In Development: Adventures in Film, Volume 17

In an almost certainly futile effort to get caught up, I’m going to try to put up an In Development post each Thursday. Wish me luck.

That was from my last In Development post…which was a month ago…whoops. :-/

Anyways, today’s post is of the second roll of film I put through my Leica M3 with my old 50mm Summicron Rigid attached. Because the M3 doesn’t have a light meter and because I don’t really enjoy carrying an external light meter with me when I’m wandering the streets, I ended up ballparking a lot of exposures. Portra 400 is great for this because anything from about a one stop underexposure to a five stop overexposure will turn out just fine.

When I first got these scans back, I wasn’t too thrilled. They were a little warm/yellow from the overexposure, which I kind of enjoyed…but they were also pretty washed out/high key and low in saturation. This is such a typical look of a lot of film photography these days, but I’m really not a big fan of it for anything other than certain portraits. I love deep blacks, contrast, and rich colors. Portra 400 doesn’t really give you that profile out of the box, and with the lab scanning for the trendy high key look it’s a recipe for a disappointing scan day.

But when I was preparing these images for this post, I started playing around in Lightroom. I usually don’t edit my film photos too extensively, but with these I decided to switch it up a bit. I added a decent amount of contrast, particularly in the shadows, and in some cases did a gamma shift to drop the overall exposure. I didn’t touch the color sliders much, but the exposure and contrast adjustments helped to add some punch to the colors as well. After making these adjustments I’m actually really pleased with these images. I think I may have cracked the code for how to get the look I want from Portra…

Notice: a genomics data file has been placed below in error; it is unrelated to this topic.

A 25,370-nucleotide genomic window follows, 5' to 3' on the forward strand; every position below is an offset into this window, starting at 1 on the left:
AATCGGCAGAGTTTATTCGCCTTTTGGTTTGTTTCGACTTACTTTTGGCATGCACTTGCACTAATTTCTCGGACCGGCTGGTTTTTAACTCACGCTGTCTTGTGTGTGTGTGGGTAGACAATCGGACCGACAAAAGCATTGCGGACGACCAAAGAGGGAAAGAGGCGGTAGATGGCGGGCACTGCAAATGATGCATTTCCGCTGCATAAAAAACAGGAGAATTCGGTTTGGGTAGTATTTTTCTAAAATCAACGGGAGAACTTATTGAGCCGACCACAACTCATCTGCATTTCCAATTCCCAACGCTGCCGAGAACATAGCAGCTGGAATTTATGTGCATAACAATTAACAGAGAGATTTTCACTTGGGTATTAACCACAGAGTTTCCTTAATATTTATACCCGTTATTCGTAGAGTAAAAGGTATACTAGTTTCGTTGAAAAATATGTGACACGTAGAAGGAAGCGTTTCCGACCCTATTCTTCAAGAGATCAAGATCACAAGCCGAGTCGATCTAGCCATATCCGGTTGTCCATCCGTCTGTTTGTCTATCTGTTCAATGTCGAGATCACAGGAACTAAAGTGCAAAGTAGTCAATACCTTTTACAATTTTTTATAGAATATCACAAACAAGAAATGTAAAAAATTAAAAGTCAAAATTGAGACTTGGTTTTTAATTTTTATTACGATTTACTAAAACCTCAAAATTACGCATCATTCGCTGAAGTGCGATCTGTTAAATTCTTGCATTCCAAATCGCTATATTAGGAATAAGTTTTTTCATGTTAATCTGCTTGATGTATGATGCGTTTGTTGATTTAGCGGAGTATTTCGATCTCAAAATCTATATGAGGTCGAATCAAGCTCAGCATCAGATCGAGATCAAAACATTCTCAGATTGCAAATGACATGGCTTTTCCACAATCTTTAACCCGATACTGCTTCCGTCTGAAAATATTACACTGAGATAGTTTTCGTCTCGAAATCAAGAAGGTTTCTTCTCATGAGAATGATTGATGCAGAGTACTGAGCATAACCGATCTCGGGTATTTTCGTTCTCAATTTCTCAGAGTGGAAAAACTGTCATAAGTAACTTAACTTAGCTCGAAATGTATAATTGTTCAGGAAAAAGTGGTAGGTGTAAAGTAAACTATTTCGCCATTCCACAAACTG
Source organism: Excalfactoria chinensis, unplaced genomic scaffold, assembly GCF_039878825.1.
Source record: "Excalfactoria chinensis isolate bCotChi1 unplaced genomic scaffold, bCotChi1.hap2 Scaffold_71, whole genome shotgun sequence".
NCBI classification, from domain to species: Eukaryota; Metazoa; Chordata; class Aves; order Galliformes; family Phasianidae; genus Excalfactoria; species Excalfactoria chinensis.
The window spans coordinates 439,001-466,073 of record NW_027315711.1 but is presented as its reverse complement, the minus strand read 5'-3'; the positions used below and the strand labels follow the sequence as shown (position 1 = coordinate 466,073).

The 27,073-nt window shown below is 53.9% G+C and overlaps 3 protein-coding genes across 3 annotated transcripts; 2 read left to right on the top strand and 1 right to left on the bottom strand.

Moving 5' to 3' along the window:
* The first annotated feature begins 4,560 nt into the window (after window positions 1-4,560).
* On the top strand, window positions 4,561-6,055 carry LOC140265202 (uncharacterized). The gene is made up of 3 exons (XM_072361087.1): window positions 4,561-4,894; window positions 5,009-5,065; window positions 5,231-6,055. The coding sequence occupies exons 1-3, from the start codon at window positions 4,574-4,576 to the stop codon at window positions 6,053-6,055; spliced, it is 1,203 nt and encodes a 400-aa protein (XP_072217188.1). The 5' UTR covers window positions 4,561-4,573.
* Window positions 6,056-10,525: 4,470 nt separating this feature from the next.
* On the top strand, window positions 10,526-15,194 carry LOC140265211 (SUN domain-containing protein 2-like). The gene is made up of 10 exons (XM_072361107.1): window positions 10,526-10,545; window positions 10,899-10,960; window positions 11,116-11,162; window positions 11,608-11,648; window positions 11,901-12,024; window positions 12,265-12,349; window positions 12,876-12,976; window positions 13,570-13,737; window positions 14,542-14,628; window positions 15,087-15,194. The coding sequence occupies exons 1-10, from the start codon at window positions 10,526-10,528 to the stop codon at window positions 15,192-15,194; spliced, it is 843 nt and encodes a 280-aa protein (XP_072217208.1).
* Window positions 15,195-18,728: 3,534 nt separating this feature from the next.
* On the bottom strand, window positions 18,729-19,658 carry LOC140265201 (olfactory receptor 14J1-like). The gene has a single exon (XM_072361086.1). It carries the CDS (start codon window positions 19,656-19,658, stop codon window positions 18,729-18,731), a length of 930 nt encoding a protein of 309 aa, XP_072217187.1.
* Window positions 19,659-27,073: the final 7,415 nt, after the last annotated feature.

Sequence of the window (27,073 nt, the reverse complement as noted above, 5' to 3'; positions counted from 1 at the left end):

You might wonder why the heck bother to use Portra and then mess with editing as opposed to just using a film that’s punchier like Provia or even Ektar. That’s a valid question, and it’s something I periodically revisit. I’ve actually shot quite a bit of Provia and Ektar in the time since I shot this roll to try to get the look I want in a more direct way. And while I’ve been somewhat happy with the results I don’t know that either is the perfect choice. They’re both slower than Portra, Provia requires fairly precise metering, and I find Ektar to be incredibly unreliable. So having the ability to get a look that I really enjoy out of Portra while being able to take advantage of its exposure latitude and dynamic range could prove to be really useful. More experiments to come… 🙂

In the meantime, enjoy the shots! All photos were taken with my Leica M3 and Leica 50mm Summicron Rigid on Kodak Portra 400 shot at ISO 400 and overexposed a couple stops. They were developed and scanned by Richard Photo Labs, and I made some contrast and exposure adjustments to all of the images in Lightroom.


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